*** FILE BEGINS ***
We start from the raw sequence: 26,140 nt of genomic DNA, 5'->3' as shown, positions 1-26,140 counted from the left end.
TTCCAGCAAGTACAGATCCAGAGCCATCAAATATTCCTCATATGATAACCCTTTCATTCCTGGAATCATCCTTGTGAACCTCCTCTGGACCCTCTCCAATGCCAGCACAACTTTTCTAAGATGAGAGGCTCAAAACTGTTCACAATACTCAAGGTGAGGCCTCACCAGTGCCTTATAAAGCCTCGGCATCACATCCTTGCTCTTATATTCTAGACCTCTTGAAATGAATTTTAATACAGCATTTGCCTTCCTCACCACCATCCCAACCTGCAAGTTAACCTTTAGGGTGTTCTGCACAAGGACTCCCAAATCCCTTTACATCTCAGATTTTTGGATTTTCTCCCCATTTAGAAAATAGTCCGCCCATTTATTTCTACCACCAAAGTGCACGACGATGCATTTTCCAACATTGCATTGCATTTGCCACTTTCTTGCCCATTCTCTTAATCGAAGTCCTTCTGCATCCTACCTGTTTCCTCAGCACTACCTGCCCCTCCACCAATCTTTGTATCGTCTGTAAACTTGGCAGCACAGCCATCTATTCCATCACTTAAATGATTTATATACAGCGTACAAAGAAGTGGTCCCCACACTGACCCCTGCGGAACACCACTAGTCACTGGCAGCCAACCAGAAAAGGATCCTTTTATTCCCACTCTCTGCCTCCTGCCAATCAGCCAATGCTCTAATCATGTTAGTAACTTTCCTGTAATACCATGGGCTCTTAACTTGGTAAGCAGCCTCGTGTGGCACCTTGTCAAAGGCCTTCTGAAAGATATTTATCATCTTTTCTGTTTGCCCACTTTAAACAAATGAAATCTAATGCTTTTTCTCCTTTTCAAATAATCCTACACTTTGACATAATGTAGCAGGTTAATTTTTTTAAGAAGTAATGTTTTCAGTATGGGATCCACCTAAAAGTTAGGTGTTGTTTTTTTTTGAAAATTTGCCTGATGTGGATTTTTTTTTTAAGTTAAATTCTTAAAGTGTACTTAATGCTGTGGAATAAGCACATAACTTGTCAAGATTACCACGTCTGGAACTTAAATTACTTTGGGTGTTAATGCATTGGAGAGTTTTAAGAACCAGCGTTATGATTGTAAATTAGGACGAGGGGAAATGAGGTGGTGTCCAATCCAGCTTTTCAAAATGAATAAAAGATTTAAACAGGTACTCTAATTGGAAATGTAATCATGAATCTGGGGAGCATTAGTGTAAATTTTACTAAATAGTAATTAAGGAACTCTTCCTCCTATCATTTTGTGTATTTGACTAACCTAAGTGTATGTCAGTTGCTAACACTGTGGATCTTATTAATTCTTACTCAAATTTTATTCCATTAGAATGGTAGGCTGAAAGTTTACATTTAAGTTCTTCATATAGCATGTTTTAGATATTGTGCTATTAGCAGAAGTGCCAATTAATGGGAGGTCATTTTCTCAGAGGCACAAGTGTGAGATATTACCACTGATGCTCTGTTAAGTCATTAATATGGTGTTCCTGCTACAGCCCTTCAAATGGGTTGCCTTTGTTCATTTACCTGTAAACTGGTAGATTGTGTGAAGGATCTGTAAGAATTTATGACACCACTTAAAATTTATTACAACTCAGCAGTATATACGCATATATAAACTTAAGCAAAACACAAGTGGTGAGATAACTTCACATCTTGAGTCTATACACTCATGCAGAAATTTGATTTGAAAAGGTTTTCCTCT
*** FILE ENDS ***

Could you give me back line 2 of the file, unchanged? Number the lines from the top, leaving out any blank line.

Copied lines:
TTCCAGCAAGTACAGATCCAGAGCCATCAAATATTCCTCATATGATAACCCTTTCATTCCTGGAATCATCCTTGTGAACCTCCTCTGGACCCTCTCCAATGCCAGCACAACTTTTCTAAGATGAGAGGCTCAAAACTGTTCACAATACTCAAGGTGAGGCCTCACCAGTGCCTTATAAAGCCTCGGCATCACATCCTTGCTCTTATATTCTAGACCTCTTGAAATGAATTTTAATACAGCATTTGCCTTCCTCACCACCATCCCAACCTGCAAGTTAACCTTTAGGGTGTTCTGCACAAGGACTCCCAAATCCCTTTACATCTCAGATTTTTGGATTTTCTCCCCATTTAGAAAATAGTCCGCCCATTTATTTCTACCACCAAAGTGCACGACGATGCATTTTCCAACATTGCATTGCATTTGCCACTTTCTTGCCCATTCTCTTAATCGAAGTCCTTCTGCATCCTACCTGTTTCCTCAGCACTACCTGCCCCTCCACCAATCTTTGTATCGTCTGTAAACTTGGCAGCACAGCCATCTATTCCATCACTTAAATGATTTATATACAGCGTACAAAGAAGTGGTCCCCACACTGACCCCTGCGGAACACCACTAGTCACTGGCAGCCAACCAGAAAAGGATCCTTTTATTCCCACTCTCTGCCTCCTGCCAATCAGCCAATGCTCTAATCATGTTAGTAACTTTCCTGTAATACCATGGGCTCTTAACTTGGTAAGCAGCCTCGTGTGGCACCTTGTCAAAGGCCTTCTGAAAGATATTTATCATCTTTTCTGTTTGCCCACTTTAAACAAATGAAATCTAATGCTTTTTCTCCTTTTCAAATAATCCTACACTTTGACATAATGTAGCAGGTTAATTTTTTTAAGAAGTAATGTTTTCAGTATGGGATCCACCTAAAAGTTAGGTGTTGTTTTTTTTTGAAAATTTGCCTGATGTGGATTTTTTTTTTAAGTTAAATTCTTAAAGTGTACTTAATGCTGTGGAATAAGCACATAACTTGTCAAGATTACCACGTCTGGAACTTAAATTACTTTGGGTGTTAATGCATTGGAGAGTTTTAAGAACCAGCGTTATGATTGTAAATTAGGACGAGGGGAAATGAGGTGGTGTCCAATCCAGCTTTTCAAAATGAATAAAAGATTTAAACAGGTACTCTAATTGGAAATGTAATCATGAATCTGGGGAGCATTAGTGTAAATTTTACTAAATAGTAATTAAGGAACTCTTCCTCCTATCATTTTGTGTATTTGACTAACCTAAGTGTATGTCAGTTGCTAACACTGTGGATCTTATTAATTCTTACTCAAATTTTATTCCATTAGAATGGTAGGCTGAAAGTTTACATTTAAGTTCTTCATATAGCATGTTTTAGATATTGTGCTATTAGCAGAAGTGCCAATTAATGGGAGGTCATTTTCTCAGAGGCACAAGTGTGAGATATTACCACTGATGCTCTGTTAAGTCATTAATATGGTGTTCCTGCTACAGCCCTTCAAATGGGTTGCCTTTGTTCATTTACCTGTAAACTGGTAGATTGTGTGAAGGATCTGTAAGAATTTATGACACCACTTAAAATTTATTACAACTCAGCAGTATATACGCATATATAAACTTAAGCAAAACACAAGTGGTGAGATAACTTCACATCTTGAGTCTATACACTCATGCAGAAATTTGATTTGAAAAGGTTTTCCTCT